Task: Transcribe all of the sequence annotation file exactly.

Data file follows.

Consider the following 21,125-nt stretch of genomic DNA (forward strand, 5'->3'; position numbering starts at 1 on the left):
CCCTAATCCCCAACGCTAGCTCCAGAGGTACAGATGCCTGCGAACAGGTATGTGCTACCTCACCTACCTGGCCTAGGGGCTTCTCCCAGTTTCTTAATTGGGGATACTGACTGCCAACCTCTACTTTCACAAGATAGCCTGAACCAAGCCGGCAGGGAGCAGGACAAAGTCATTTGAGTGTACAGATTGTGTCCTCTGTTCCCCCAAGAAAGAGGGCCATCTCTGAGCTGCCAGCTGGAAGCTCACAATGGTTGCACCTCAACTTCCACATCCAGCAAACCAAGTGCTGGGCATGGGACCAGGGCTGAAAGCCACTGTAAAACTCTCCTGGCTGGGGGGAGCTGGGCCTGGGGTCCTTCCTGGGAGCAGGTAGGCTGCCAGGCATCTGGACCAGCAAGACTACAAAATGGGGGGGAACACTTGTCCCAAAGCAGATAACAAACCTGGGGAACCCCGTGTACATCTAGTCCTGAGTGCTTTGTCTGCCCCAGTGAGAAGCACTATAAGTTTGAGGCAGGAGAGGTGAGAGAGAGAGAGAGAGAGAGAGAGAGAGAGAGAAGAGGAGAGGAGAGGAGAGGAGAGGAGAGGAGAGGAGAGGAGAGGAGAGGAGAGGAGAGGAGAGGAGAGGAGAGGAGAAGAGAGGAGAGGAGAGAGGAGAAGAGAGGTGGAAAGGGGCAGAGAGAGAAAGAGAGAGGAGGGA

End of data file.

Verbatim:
Consider the following 21,125-nt stretch of genomic DNA (forward strand, 5'->3'; position numbering starts at 1 on the left):
CCCTAATCCCCAACGCTAGCTCCAGAGGTACAGATGCCTGCGAACAGGTATGTGCTACCTCACCTACCTGGCCTAGGGGCTTCTCCCAGTTTCTTAATTGGGGATACTGACTGCCAACCTCTACTTTCACAAGATAGCCTGAACCAAGCCGGCAGGGAGCAGGACAAAGTCATTTGAGTGTACAGATTGTGTCCTCTGTTCCCCCAAGAAAGAGGGCCATCTCTGAGCTGCCAGCTGGAAGCTCACAATGGTTGCACCTCAACTTCCACATCCAGCAAACCAAGTGCTGGGCATGGGACCAGGGCTGAAAGCCACTGTAAAACTCTCCTGGCTGGGGGGAGCTGGGCCTGGGGTCCTTCCTGGGAGCAGGTAGGCTGCCAGGCATCTGGACCAGCAAGACTACAAAATGGGGGGGAACACTTGTCCCAAAGCAGATAACAAACCTGGGGAACCCCGTGTACATCTAGTCCTGAGTGCTTTGTCTGCCCCAGTGAGAAGCACTATAAGTTTGAGGCAGGAGAGGTGAGAGAGAGAGAGAGAGAGAGAGAGAGAGAGAGAAGAGGAGAGGAGAGGAGAGGAGAGGAGAGGAGAGGAGAGGAGAGGAGAGGAGAGGAGAGGAGAGGAGAGGAGAGGAGAAGAGAGGAGAGGAGAGAGGAGAAGAGAGGTGGAAAGGGGCAGAGAGAGAAAGAGAGAGGAGGGA